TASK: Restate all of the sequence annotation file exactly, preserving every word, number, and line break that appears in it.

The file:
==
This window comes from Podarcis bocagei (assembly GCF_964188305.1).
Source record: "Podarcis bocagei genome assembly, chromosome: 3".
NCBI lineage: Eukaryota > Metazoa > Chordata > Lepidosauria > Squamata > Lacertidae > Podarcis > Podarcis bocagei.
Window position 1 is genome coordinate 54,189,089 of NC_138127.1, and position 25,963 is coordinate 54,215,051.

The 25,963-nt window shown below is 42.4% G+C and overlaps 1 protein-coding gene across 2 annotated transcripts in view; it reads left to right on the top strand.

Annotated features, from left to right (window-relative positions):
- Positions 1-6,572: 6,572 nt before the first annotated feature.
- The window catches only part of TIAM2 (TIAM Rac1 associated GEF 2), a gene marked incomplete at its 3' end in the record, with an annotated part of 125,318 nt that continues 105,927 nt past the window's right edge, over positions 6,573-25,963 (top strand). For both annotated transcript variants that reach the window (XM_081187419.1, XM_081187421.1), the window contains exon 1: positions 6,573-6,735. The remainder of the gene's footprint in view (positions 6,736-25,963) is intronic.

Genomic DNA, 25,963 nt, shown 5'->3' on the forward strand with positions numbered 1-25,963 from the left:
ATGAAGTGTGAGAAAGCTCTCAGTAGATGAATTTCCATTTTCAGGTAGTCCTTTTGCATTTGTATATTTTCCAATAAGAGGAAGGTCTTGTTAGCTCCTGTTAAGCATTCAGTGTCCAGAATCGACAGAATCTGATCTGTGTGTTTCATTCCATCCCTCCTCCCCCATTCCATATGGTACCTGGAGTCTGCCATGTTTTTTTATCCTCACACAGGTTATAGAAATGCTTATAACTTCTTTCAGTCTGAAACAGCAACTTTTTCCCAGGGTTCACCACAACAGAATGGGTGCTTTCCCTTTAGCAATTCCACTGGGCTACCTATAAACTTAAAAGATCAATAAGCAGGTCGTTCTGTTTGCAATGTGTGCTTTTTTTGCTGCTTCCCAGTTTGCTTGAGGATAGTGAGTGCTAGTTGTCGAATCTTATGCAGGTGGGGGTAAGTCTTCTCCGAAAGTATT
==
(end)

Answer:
This window comes from Podarcis bocagei (assembly GCF_964188305.1).
Source record: "Podarcis bocagei genome assembly, chromosome: 3".
NCBI lineage: Eukaryota > Metazoa > Chordata > Lepidosauria > Squamata > Lacertidae > Podarcis > Podarcis bocagei.
Window position 1 is genome coordinate 54,189,089 of NC_138127.1, and position 25,963 is coordinate 54,215,051.

The 25,963-nt window shown below is 42.4% G+C and overlaps 1 protein-coding gene across 2 annotated transcripts in view; it reads left to right on the top strand.

Annotated features, from left to right (window-relative positions):
- Positions 1-6,572: 6,572 nt before the first annotated feature.
- The window catches only part of TIAM2 (TIAM Rac1 associated GEF 2), a gene marked incomplete at its 3' end in the record, with an annotated part of 125,318 nt that continues 105,927 nt past the window's right edge, over positions 6,573-25,963 (top strand). For both annotated transcript variants that reach the window (XM_081187419.1, XM_081187421.1), the window contains exon 1: positions 6,573-6,735. The remainder of the gene's footprint in view (positions 6,736-25,963) is intronic.

Genomic DNA, 25,963 nt, shown 5'->3' on the forward strand with positions numbered 1-25,963 from the left:
ATGAAGTGTGAGAAAGCTCTCAGTAGATGAATTTCCATTTTCAGGTAGTCCTTTTGCATTTGTATATTTTCCAATAAGAGGAAGGTCTTGTTAGCTCCTGTTAAGCATTCAGTGTCCAGAATCGACAGAATCTGATCTGTGTGTTTCATTCCATCCCTCCTCCCCCATTCCATATGGTACCTGGAGTCTGCCATGTTTTTTTATCCTCACACAGGTTATAGAAATGCTTATAACTTCTTTCAGTCTGAAACAGCAACTTTTTCCCAGGGTTCACCACAACAGAATGGGTGCTTTCCCTTTAGCAATTCCACTGGGCTACCTATAAACTTAAAAGATCAATAAGCAGGTCGTTCTGTTTGCAATGTGTGCTTTTTTTGCTGCTTCCCAGTTTGCTTGAGGATAGTGAGTGCTAGTTGTCGAATCTTATGCAGGTGGGGGTAAGTCTTCTCCGAAAGTATT